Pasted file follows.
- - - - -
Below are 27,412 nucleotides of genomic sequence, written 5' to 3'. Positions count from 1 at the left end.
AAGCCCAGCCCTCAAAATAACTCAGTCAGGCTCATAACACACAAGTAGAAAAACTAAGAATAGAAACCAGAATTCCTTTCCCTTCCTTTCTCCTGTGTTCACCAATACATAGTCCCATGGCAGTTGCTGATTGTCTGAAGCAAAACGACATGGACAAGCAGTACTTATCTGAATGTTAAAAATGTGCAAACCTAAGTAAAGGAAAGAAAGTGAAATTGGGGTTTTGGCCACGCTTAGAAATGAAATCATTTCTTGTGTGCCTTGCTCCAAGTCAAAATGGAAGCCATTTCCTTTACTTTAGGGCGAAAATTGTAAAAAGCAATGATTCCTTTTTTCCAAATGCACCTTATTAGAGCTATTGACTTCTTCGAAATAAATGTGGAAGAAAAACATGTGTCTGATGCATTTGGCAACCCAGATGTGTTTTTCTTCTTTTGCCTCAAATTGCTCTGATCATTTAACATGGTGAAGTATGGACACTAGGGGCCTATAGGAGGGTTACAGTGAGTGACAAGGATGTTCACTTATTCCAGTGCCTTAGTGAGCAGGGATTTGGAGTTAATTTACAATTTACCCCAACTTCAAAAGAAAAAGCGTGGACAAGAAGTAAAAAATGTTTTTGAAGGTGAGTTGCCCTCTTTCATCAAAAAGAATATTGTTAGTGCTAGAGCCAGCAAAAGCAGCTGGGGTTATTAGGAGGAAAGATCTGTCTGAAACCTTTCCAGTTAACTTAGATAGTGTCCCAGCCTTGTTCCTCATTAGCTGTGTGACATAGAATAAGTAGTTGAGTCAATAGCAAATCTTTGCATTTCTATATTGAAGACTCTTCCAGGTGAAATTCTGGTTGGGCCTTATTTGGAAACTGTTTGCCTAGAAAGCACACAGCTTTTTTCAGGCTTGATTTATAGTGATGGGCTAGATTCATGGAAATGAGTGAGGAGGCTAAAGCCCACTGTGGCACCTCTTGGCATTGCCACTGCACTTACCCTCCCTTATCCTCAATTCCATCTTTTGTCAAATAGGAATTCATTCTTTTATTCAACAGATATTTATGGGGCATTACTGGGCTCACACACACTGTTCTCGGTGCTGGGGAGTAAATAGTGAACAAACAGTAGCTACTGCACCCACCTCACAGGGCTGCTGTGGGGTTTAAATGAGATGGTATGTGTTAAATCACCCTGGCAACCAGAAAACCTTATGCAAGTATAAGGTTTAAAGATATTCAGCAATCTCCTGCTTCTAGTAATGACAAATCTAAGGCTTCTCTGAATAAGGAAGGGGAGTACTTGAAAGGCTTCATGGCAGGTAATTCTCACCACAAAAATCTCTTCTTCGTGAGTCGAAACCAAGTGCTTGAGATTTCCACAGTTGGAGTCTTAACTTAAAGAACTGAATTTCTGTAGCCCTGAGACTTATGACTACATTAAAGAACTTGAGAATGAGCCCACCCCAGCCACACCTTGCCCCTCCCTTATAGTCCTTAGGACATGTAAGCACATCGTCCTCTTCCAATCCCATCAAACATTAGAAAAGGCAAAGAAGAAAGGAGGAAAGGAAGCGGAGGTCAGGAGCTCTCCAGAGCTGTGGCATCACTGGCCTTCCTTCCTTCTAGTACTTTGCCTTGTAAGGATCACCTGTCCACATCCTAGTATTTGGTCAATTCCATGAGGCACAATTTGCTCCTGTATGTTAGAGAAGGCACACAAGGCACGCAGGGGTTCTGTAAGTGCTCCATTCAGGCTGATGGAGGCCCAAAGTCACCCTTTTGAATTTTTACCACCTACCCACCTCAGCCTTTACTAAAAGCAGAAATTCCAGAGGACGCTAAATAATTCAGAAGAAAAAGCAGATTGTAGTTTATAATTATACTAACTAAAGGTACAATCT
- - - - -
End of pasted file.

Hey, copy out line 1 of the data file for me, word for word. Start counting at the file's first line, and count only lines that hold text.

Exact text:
Below are 27,412 nucleotides of genomic sequence, written 5' to 3'. Positions count from 1 at the left end.